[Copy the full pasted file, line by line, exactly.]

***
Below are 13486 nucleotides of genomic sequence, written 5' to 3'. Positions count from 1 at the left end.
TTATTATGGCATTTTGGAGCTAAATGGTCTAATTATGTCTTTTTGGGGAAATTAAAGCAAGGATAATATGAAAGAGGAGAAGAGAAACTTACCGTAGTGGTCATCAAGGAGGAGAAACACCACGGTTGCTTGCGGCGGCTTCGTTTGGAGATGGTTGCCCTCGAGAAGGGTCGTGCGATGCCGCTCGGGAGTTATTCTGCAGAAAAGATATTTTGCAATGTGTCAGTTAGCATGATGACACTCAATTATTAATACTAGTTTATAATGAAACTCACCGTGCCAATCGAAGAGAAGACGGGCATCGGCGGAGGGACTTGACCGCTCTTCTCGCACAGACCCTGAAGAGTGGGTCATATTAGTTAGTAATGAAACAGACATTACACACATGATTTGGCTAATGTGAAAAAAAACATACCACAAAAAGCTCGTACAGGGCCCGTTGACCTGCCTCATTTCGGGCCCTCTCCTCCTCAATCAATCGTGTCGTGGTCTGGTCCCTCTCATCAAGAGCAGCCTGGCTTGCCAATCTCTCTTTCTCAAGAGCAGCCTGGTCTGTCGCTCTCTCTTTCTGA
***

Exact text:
Below are 13486 nucleotides of genomic sequence, written 5' to 3'. Positions count from 1 at the left end.
TTATTATGGCATTTTGGAGCTAAATGGTCTAATTATGTCTTTTTGGGGAAATTAAAGCAAGGATAATATGAAAGAGGAGAAGAGAAACTTACCGTAGTGGTCATCAAGGAGGAGAAACACCACGGTTGCTTGCGGCGGCTTCGTTTGGAGATGGTTGCCCTCGAGAAGGGTCGTGCGATGCCGCTCGGGAGTTATTCTGCAGAAAAGATATTTTGCAATGTGTCAGTTAGCATGATGACACTCAATTATTAATACTAGTTTATAATGAAACTCACCGTGCCAATCGAAGAGAAGACGGGCATCGGCGGAGGGACTTGACCGCTCTTCTCGCACAGACCCTGAAGAGTGGGTCATATTAGTTAGTAATGAAACAGACATTACACACATGATTTGGCTAATGTGAAAAAAAACATACCACAAAAAGCTCGTACAGGGCCCGTTGACCTGCCTCATTTCGGGCCCTCTCCTCCTCAATCAATCGTGTCGTGGTCTGGTCCCTCTCATCAAGAGCAGCCTGGCTTGCCAATCTCTCTTTCTCAAGAGCAGCCTGGTCTGTCGCTCTCTCTTTCTGA